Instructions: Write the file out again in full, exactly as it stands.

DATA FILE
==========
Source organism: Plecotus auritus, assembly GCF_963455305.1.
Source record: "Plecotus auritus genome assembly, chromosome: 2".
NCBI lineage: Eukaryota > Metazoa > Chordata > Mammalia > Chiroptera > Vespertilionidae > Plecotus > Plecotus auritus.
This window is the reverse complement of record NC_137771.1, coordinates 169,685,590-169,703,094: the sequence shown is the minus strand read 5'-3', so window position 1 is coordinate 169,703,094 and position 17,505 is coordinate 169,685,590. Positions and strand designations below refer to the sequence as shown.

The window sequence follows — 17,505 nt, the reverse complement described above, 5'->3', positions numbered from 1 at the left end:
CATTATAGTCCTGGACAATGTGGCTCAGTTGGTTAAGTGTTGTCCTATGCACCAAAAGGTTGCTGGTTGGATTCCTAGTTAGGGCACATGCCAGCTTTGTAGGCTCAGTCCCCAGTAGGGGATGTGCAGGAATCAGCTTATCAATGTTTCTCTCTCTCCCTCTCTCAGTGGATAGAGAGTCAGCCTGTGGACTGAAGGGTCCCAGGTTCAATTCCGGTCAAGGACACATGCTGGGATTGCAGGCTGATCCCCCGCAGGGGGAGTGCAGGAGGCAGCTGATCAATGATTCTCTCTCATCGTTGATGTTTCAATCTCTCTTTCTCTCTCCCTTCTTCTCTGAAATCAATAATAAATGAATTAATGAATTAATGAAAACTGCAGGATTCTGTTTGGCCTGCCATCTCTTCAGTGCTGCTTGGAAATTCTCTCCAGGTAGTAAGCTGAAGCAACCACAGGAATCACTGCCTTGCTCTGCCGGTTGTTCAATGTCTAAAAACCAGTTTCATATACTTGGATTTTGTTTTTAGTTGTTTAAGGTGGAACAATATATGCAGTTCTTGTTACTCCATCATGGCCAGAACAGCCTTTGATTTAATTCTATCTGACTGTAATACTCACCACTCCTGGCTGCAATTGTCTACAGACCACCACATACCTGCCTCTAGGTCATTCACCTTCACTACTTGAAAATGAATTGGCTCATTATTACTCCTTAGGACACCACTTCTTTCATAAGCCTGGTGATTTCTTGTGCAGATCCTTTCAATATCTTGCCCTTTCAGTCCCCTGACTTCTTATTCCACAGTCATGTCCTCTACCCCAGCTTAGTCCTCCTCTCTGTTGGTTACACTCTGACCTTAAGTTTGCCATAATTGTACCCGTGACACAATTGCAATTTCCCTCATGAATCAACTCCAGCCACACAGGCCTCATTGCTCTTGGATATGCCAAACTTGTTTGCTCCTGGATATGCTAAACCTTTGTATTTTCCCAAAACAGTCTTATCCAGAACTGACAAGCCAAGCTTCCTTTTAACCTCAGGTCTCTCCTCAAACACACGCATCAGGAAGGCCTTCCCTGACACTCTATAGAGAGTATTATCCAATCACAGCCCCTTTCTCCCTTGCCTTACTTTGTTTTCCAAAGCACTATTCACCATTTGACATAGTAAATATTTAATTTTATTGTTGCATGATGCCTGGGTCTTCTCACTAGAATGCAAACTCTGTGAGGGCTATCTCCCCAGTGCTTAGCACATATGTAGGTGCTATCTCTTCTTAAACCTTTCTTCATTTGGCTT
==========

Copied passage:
Source organism: Plecotus auritus, assembly GCF_963455305.1.
Source record: "Plecotus auritus genome assembly, chromosome: 2".
NCBI lineage: Eukaryota > Metazoa > Chordata > Mammalia > Chiroptera > Vespertilionidae > Plecotus > Plecotus auritus.
This window is the reverse complement of record NC_137771.1, coordinates 169,685,590-169,703,094: the sequence shown is the minus strand read 5'-3', so window position 1 is coordinate 169,703,094 and position 17,505 is coordinate 169,685,590. Positions and strand designations below refer to the sequence as shown.

The window sequence follows — 17,505 nt, the reverse complement described above, 5'->3', positions numbered from 1 at the left end:
CATTATAGTCCTGGACAATGTGGCTCAGTTGGTTAAGTGTTGTCCTATGCACCAAAAGGTTGCTGGTTGGATTCCTAGTTAGGGCACATGCCAGCTTTGTAGGCTCAGTCCCCAGTAGGGGATGTGCAGGAATCAGCTTATCAATGTTTCTCTCTCTCCCTCTCTCAGTGGATAGAGAGTCAGCCTGTGGACTGAAGGGTCCCAGGTTCAATTCCGGTCAAGGACACATGCTGGGATTGCAGGCTGATCCCCCGCAGGGGGAGTGCAGGAGGCAGCTGATCAATGATTCTCTCTCATCGTTGATGTTTCAATCTCTCTTTCTCTCTCCCTTCTTCTCTGAAATCAATAATAAATGAATTAATGAATTAATGAAAACTGCAGGATTCTGTTTGGCCTGCCATCTCTTCAGTGCTGCTTGGAAATTCTCTCCAGGTAGTAAGCTGAAGCAACCACAGGAATCACTGCCTTGCTCTGCCGGTTGTTCAATGTCTAAAAACCAGTTTCATATACTTGGATTTTGTTTTTAGTTGTTTAAGGTGGAACAATATATGCAGTTCTTGTTACTCCATCATGGCCAGAACAGCCTTTGATTTAATTCTATCTGACTGTAATACTCACCACTCCTGGCTGCAATTGTCTACAGACCACCACATACCTGCCTCTAGGTCATTCACCTTCACTACTTGAAAATGAATTGGCTCATTATTACTCCTTAGGACACCACTTCTTTCATAAGCCTGGTGATTTCTTGTGCAGATCCTTTCAATATCTTGCCCTTTCAGTCCCCTGACTTCTTATTCCACAGTCATGTCCTCTACCCCAGCTTAGTCCTCCTCTCTGTTGGTTACACTCTGACCTTAAGTTTGCCATAATTGTACCCGTGACACAATTGCAATTTCCCTCATGAATCAACTCCAGCCACACAGGCCTCATTGCTCTTGGATATGCCAAACTTGTTTGCTCCTGGATATGCTAAACCTTTGTATTTTCCCAAAACAGTCTTATCCAGAACTGACAAGCCAAGCTTCCTTTTAACCTCAGGTCTCTCCTCAAACACACGCATCAGGAAGGCCTTCCCTGACACTCTATAGAGAGTATTATCCAATCACAGCCCCTTTCTCCCTTGCCTTACTTTGTTTTCCAAAGCACTATTCACCATTTGACATAGTAAATATTTAATTTTATTGTTGCATGATGCCTGGGTCTTCTCACTAGAATGCAAACTCTGTGAGGGCTATCTCCCCAGTGCTTAGCACATATGTAGGTGCTATCTCTTCTTAAACCTTTCTTCATTTGGCTT